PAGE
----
engineering (although the example above was given in the context of engineering (although the example above was given in the context of
multi-area networks, a similar reasoning applies to TE LSP spanning multi-area networks, a similar reasoning applies to TE LSP spanning
multiple ASes). This document addresses these limitations. multiple ASes). This document addresses these limitations.
R1 needs to ensure the following: R1 needs to ensure the following:
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A PLR can make sure that condition (1) is met by examining the Record A PLR can make sure that condition (1) is met by examining the Record
Route Object (RRO) of the primary tunnel to see if any of the addresses Route Object (RRO) of the primary tunnel to see if any of the addresses
specified in the RRO is attached to the tail-end of the backup tunnel. specified in the RRO is attached to the tail-end of the backup tunnel.
As per [RSVP-TE], the addresses specified in the RRO IPv4 or IPv6 As per [RSVP-TE], the addresses specified in the RRO IPv4 or IPv6
subobjects sent in Resv messages can be node-ids and/or interface subobjects sent in Resv messages can be node-ids and/or interface
addresses . Hence, in Figure 1, router R2 may specify interface addresses . Hence, in Figure 1, router R2 may specify interface
addresses in the RROs for T1 and B1. Note that these interface addresses in the RROs for T1 and B1. Note that these interface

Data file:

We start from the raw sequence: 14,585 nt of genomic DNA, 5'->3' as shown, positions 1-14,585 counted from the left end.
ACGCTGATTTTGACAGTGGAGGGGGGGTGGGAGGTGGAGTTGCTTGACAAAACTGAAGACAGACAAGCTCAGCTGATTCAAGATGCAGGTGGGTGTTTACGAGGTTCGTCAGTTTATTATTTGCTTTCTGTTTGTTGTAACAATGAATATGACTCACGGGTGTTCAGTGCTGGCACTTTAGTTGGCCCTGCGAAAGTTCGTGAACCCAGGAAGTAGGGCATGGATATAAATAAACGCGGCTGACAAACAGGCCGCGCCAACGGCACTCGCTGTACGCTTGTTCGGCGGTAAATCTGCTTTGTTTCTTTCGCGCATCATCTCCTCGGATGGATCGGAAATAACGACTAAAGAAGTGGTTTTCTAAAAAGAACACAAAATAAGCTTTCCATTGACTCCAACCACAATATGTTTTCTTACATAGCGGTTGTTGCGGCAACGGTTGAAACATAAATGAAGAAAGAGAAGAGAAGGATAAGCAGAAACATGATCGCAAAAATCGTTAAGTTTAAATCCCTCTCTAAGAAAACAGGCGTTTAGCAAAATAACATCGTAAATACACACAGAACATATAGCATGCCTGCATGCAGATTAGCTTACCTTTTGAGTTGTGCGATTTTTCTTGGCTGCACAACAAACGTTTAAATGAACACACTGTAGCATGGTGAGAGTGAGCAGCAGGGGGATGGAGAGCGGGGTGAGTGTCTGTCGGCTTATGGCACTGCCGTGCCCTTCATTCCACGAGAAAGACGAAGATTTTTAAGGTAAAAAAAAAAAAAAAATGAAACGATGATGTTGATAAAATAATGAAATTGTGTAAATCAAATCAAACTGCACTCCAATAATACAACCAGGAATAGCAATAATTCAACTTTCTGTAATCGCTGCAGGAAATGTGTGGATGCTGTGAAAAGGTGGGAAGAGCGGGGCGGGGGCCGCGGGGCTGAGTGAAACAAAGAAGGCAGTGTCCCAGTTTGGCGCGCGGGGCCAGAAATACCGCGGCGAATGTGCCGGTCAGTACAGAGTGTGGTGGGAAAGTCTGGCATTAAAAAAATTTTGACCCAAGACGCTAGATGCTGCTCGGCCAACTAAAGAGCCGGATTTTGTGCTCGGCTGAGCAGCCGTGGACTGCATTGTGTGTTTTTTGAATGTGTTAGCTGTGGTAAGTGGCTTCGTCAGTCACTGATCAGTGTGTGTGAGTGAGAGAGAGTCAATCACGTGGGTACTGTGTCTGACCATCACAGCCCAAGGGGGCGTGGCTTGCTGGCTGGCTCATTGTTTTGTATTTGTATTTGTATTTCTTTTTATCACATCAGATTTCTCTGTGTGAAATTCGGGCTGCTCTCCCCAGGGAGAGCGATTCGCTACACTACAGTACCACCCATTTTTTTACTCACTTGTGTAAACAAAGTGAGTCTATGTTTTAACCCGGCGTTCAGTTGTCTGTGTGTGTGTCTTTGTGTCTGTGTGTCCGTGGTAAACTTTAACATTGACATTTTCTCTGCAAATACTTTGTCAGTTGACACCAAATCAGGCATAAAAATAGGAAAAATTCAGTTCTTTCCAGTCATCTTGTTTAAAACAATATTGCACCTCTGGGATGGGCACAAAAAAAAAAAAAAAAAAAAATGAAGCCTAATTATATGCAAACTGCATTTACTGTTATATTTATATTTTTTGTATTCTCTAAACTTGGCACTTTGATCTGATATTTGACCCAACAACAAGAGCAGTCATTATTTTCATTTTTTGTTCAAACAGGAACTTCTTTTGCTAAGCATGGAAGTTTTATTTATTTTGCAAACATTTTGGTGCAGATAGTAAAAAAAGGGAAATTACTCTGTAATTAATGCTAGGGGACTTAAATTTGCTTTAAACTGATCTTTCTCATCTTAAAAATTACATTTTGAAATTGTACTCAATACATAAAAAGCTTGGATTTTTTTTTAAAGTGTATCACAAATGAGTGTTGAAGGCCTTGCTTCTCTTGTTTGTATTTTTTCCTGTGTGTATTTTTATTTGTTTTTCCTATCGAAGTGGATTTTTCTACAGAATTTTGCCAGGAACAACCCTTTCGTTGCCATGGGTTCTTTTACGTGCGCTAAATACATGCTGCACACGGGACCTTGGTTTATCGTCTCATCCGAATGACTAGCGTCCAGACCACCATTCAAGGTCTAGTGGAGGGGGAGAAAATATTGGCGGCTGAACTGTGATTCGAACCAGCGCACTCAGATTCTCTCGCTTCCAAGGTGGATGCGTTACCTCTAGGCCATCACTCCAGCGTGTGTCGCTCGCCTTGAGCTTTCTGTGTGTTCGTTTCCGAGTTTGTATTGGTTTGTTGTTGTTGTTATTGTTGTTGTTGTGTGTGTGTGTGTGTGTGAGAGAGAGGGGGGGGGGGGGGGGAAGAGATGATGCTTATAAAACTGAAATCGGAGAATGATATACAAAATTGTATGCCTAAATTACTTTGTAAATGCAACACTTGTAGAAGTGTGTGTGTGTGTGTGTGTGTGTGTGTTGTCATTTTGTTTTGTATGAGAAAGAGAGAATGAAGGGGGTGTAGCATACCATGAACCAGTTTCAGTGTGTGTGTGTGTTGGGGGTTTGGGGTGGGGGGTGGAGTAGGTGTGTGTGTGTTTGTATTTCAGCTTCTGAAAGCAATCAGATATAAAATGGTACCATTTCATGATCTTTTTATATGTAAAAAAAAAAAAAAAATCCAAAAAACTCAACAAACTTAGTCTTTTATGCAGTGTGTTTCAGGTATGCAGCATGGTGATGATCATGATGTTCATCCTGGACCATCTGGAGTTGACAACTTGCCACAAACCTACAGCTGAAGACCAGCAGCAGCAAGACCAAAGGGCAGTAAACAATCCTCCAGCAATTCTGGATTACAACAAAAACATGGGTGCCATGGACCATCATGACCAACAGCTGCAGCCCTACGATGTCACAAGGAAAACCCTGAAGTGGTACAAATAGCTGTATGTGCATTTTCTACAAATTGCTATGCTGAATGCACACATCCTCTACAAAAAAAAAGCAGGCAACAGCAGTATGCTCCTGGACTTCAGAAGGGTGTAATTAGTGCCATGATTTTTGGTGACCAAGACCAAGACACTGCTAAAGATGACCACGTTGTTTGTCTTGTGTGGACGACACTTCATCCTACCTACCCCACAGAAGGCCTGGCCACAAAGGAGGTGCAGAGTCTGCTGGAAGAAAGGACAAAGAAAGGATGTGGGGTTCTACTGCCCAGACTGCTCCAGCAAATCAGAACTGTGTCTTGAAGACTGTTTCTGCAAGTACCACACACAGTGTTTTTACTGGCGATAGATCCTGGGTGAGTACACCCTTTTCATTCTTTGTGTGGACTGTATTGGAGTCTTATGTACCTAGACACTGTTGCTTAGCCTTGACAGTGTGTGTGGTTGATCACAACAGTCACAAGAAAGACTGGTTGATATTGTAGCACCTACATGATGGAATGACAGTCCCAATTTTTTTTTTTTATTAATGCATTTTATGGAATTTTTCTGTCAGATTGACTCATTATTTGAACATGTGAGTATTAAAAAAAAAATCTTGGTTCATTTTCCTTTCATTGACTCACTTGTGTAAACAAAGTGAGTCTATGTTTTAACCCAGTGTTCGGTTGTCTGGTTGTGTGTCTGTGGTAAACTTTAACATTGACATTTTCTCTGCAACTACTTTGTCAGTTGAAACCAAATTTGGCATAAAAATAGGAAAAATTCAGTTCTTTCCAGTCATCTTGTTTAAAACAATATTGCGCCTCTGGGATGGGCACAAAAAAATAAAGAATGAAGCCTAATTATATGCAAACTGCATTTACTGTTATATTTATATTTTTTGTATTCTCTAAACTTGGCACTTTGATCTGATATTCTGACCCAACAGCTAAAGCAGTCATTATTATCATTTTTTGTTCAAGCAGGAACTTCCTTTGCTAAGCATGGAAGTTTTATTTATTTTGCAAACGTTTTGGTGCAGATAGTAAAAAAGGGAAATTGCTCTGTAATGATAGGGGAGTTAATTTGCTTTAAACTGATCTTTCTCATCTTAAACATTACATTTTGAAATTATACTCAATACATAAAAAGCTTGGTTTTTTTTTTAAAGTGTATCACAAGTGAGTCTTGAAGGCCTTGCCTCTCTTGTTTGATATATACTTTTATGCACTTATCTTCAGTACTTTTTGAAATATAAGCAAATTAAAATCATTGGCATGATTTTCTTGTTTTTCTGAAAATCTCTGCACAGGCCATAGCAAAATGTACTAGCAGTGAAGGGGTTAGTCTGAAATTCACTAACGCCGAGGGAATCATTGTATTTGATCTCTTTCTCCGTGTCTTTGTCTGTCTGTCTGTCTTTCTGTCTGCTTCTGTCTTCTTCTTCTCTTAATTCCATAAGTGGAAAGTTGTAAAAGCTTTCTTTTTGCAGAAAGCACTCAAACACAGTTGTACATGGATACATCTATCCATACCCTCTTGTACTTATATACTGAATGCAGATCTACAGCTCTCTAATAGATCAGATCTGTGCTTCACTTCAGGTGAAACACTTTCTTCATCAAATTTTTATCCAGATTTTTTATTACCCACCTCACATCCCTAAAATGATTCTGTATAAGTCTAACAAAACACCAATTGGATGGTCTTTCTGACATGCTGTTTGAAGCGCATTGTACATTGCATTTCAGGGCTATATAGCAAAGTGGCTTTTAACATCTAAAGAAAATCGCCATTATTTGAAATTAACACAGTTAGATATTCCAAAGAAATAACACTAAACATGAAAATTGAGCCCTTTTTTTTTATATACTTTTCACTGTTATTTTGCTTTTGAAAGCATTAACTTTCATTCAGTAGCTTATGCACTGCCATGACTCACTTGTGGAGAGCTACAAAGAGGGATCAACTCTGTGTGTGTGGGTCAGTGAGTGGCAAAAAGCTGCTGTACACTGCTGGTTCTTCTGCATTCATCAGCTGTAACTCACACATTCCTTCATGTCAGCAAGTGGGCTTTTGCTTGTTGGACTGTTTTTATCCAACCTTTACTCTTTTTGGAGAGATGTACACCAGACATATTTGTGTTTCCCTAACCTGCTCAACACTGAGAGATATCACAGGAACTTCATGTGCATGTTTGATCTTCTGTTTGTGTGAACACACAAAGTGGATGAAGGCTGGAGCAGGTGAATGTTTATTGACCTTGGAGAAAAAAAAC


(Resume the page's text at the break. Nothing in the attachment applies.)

addresses are different in this example. addresses are different in this example.
Vasseur, Ali and Sivabalan 4
The problem of finding the MP using the interface addresses or node-ids The problem of finding the MP using the interface addresses or node-ids
can be easily solved in a single area (OSPF_)/level (IS-IS). can be easily solved in a single area (OSPF_)/level (IS-IS).
Specifically, in the case of single area/level, the PLR has the Specifically, in the case of single area/level, the PLR has the
knowledge of all the interfaces attached to the tail-end of the backup knowledge of all the interfaces attached to the tail-end of the backup
tunnel. This information is available in PLR's IGP topology database. tunnel. This information is available in PLR's IGP topology database.
Thus, the PLR can determine whether a backup tunnel intersecting a Thus, the PLR can determine whether a backup tunnel intersecting a
protected TE LSP on a downstream node exists and can also find the MP protected TE LSP on a downstream node exists and can also find the MP
Vasseur, Ali and Sivabalan 4
address regardless of how the addresses contained in the RRO IPv4 or address regardless of how the addresses contained in the RRO IPv4 or
IPv6 subobjects are specified (i.e., whether using the interface IPv6 subobjects are specified (i.e., whether using the interface
addresses or the node IDs). However, such routing information is not addresses or the node IDs). However, such routing information is not